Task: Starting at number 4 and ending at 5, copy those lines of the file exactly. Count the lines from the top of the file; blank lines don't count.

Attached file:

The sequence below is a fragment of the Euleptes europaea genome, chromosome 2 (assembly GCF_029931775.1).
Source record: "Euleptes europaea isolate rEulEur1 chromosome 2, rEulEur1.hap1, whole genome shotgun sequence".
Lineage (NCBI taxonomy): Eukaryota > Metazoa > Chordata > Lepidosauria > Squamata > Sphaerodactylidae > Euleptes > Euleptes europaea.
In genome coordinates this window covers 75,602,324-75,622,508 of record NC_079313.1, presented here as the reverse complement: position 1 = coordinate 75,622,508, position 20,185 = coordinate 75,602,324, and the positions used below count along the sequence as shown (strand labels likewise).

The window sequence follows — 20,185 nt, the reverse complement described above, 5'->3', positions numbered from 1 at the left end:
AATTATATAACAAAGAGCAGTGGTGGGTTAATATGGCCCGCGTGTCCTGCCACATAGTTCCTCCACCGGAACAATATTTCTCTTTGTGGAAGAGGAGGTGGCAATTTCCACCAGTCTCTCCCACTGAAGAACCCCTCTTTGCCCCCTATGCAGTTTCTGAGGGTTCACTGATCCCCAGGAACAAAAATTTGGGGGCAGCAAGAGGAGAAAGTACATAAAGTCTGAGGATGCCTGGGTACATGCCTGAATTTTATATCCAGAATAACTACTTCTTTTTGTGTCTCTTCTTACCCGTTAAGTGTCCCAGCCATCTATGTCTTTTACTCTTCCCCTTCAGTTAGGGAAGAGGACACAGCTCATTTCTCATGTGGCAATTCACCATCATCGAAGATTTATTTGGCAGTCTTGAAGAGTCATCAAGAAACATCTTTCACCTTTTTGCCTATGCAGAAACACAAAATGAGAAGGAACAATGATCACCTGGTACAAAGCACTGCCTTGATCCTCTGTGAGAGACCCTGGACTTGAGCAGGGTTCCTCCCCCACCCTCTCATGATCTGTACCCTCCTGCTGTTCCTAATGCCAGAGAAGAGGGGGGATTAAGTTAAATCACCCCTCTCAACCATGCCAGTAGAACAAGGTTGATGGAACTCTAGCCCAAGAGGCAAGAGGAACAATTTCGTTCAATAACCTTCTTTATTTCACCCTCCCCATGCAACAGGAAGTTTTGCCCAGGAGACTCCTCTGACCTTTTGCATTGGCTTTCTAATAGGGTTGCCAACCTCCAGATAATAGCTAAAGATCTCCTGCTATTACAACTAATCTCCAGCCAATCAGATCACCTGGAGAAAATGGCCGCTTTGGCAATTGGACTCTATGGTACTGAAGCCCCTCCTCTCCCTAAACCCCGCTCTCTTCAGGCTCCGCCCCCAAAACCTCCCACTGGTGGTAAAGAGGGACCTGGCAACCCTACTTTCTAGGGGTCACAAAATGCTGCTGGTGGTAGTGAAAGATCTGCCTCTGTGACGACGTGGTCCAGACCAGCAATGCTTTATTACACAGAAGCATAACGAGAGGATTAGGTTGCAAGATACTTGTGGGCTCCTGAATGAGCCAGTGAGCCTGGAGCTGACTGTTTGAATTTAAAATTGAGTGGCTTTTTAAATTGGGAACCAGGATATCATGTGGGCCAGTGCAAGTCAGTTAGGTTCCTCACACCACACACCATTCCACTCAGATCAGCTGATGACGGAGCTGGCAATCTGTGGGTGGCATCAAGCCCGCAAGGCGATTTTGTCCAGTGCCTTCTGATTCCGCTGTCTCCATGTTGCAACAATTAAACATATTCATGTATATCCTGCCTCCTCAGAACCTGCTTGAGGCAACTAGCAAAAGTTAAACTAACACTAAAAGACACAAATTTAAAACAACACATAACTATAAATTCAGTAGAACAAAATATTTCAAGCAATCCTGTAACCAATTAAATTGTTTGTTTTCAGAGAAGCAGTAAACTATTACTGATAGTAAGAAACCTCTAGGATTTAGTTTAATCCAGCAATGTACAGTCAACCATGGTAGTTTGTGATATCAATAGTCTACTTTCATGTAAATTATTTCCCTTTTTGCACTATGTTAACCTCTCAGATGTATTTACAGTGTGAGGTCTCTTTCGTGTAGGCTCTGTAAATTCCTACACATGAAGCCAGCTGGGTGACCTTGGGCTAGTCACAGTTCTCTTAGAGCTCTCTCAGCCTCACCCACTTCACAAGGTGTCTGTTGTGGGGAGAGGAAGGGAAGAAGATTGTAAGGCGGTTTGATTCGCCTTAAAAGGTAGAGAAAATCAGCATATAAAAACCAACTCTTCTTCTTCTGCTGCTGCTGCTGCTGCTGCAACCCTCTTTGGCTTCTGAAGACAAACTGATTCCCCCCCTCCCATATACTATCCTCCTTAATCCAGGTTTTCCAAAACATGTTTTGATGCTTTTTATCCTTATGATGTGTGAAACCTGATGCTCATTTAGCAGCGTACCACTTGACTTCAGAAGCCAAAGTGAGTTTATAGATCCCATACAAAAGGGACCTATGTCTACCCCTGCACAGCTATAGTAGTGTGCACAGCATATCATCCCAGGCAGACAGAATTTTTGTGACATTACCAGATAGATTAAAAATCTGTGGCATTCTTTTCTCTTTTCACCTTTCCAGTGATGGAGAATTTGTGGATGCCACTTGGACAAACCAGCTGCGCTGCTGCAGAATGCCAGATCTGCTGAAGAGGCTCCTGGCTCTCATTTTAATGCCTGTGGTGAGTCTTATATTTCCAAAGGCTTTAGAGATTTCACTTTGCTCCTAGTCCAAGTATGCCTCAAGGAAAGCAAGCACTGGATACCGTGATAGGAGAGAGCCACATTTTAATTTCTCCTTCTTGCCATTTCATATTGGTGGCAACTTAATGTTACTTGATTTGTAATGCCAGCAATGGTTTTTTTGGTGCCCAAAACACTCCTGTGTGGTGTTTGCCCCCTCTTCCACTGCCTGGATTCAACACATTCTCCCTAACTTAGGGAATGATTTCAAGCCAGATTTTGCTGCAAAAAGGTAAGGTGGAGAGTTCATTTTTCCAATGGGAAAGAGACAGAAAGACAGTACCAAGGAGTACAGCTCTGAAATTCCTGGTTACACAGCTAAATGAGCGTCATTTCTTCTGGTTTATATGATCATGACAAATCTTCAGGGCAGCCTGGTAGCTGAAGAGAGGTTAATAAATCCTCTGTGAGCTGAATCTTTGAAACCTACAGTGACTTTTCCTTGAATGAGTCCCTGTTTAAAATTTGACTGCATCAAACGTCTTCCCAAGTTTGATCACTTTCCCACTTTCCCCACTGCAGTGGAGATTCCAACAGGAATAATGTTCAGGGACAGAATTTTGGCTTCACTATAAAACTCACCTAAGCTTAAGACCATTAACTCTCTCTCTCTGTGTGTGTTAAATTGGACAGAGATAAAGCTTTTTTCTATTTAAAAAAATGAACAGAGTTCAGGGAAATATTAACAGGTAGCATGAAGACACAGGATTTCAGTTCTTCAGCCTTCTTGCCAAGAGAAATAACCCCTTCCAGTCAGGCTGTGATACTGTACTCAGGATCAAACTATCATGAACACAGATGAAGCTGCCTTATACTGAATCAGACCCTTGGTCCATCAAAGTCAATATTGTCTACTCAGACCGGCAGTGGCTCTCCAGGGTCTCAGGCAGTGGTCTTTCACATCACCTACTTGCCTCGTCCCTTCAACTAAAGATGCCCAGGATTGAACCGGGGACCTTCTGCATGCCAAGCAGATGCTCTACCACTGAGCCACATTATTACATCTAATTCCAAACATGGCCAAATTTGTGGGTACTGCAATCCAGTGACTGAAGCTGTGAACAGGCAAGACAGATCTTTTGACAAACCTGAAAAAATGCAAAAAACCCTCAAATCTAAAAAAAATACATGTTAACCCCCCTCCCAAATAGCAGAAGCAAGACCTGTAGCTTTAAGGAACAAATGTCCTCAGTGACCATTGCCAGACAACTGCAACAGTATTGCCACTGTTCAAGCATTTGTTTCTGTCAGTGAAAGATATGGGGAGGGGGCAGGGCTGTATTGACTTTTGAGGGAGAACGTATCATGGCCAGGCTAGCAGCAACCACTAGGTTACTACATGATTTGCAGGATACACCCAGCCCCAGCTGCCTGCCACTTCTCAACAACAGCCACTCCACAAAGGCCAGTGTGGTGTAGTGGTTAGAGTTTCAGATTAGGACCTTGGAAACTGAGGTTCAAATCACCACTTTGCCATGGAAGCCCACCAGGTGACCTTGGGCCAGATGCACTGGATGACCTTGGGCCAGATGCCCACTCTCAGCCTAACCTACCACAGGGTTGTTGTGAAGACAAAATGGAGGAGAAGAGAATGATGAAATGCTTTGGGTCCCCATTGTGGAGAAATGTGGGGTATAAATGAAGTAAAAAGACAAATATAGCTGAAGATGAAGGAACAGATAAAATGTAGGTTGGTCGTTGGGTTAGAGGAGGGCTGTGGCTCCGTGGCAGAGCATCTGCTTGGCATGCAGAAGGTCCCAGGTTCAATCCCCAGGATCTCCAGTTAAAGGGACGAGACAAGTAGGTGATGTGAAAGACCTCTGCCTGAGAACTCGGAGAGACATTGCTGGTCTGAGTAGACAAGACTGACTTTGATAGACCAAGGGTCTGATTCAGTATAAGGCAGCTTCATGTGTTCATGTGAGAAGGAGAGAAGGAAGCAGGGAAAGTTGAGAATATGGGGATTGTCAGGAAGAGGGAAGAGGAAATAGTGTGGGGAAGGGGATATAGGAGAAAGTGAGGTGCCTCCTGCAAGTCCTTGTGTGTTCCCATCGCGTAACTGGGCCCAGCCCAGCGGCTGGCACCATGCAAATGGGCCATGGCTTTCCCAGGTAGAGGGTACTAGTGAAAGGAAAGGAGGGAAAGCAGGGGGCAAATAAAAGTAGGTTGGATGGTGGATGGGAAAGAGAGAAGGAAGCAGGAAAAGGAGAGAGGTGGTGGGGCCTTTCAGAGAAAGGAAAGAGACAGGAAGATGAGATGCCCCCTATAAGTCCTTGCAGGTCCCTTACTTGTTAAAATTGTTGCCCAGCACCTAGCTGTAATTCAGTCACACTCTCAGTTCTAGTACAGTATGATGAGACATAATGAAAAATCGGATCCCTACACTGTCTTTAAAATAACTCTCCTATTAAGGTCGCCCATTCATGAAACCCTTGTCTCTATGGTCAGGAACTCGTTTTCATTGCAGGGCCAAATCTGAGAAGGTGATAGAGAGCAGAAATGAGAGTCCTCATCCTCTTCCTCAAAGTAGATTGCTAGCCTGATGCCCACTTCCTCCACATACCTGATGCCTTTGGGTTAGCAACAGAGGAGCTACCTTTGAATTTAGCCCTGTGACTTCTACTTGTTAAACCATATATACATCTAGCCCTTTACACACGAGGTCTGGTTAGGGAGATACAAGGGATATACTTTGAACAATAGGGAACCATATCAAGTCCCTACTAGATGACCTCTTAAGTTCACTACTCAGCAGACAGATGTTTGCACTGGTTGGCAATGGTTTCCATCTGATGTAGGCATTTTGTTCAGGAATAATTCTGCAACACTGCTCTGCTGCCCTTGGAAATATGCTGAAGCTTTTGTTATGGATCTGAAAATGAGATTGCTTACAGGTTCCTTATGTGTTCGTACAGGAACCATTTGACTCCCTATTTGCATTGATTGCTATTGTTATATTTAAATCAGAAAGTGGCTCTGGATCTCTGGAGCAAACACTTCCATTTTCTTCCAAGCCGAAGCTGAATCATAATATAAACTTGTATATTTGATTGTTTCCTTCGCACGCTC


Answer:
In genome coordinates this window covers 75,602,324-75,622,508 of record NC_079313.1, presented here as the reverse complement: position 1 = coordinate 75,622,508, position 20,185 = coordinate 75,602,324, and the positions used below count along the sequence as shown (strand labels likewise).

The window sequence follows — 20,185 nt, the reverse complement described above, 5'->3', positions numbered from 1 at the left end: